Much has been published lately about personalized medicine. The other, similar buzzword is patient-centric.
It seems to me that in these terms, consultants and trend-spotters mesh together two very different ideas, each with associated with different strategic implications.
Personalized medicine in the sense of using biomarkers and genetic information to target therapies more specifically to patients who are more likely to respond to them is an approach that many pharmaceutical companies are embracing.
However, in this context the patient as a person has very little relevance for the R&D process and the commercialization of new products. What he or she feels, thinks, believes or does is unrelated to the peculiar genetic mutation that makes him or her a good candidate for a specific drug.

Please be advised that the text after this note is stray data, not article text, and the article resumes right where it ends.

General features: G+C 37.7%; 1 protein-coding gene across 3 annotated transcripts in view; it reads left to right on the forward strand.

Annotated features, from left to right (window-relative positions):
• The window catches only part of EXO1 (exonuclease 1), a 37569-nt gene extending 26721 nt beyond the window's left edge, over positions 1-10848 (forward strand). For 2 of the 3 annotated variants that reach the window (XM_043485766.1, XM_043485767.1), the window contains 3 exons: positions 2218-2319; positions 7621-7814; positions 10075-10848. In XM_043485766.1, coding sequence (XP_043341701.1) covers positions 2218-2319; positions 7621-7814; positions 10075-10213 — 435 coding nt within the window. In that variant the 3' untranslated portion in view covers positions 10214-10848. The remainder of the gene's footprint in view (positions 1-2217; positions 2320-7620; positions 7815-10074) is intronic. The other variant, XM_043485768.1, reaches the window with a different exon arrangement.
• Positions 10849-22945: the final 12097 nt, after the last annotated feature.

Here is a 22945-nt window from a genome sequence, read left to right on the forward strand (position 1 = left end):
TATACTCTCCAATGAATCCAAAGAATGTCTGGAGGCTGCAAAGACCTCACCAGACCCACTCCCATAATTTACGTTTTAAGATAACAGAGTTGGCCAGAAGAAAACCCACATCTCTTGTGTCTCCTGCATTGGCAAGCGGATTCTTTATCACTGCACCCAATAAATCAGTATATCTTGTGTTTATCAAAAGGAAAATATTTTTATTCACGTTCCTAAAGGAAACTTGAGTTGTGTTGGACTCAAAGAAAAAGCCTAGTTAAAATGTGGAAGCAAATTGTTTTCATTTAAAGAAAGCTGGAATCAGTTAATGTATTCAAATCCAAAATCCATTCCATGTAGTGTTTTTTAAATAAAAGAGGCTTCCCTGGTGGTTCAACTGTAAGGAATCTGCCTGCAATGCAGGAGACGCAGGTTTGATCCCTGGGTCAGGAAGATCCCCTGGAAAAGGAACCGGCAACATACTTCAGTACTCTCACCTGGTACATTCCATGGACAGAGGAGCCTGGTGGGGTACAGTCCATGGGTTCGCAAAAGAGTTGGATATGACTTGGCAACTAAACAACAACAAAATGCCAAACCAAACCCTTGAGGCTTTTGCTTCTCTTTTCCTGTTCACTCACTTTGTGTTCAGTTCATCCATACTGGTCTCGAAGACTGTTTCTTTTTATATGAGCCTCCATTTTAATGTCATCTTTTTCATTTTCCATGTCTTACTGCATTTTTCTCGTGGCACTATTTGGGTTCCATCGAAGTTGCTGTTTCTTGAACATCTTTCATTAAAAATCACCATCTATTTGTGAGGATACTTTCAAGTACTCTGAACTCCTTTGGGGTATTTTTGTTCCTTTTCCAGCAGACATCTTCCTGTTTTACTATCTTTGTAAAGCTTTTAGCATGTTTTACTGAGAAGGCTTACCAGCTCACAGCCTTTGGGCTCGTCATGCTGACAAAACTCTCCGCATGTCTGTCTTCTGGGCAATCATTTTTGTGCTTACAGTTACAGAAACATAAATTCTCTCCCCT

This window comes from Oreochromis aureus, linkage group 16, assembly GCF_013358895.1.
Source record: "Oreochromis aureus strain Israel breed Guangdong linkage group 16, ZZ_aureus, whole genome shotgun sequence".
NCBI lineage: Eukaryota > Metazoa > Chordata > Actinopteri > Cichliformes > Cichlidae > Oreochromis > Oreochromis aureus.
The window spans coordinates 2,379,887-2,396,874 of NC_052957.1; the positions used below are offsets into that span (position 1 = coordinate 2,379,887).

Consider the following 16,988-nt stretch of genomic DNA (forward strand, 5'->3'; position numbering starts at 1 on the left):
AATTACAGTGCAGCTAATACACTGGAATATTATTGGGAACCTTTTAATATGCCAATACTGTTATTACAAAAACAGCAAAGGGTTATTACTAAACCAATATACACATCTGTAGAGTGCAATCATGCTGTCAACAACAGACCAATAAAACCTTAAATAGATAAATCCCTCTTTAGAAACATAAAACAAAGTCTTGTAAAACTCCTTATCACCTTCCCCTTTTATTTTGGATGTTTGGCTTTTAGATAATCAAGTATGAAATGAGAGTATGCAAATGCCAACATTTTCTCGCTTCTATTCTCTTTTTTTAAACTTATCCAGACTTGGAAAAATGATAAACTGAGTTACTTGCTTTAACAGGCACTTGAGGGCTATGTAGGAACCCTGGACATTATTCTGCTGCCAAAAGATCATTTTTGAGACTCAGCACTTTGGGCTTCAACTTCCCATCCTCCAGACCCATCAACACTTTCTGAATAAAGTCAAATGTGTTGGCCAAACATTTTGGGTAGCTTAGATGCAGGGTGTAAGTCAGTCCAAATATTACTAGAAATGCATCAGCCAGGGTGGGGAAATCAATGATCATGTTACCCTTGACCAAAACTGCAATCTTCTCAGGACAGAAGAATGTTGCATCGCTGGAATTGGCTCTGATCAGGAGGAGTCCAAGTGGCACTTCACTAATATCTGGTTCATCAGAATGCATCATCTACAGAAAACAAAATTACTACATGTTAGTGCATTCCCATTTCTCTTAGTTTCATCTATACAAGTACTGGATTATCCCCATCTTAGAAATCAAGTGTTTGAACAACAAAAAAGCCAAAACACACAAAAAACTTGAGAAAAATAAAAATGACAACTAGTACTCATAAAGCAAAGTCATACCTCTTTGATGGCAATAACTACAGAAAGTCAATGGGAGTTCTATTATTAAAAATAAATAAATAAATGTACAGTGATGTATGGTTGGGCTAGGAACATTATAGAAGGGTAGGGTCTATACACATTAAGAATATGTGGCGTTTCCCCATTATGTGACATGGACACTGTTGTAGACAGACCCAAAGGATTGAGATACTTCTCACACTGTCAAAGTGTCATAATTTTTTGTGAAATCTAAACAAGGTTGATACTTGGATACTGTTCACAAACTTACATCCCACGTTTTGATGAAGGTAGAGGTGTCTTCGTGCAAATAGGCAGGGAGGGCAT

The second trend, namely focusing on the patient as a person, does not usually play a role in drug discovery. Pharmaceutical companies commonly find themselves in the situation that their compound is the third or fourth me-too agent to market with little incremental benefit. Identifying and targeting a specific patient with distinctive attitudes, behaviours and needs can be a successful marketing strategy in an undifferentiated market.
And while some companies may strive to bring both approaches closer together – understanding the patient as a person and developing new molecules that meet the patient’s specific needs – this is far more difficult to achieve in pharmaceutical product development than in the area of consumer goods.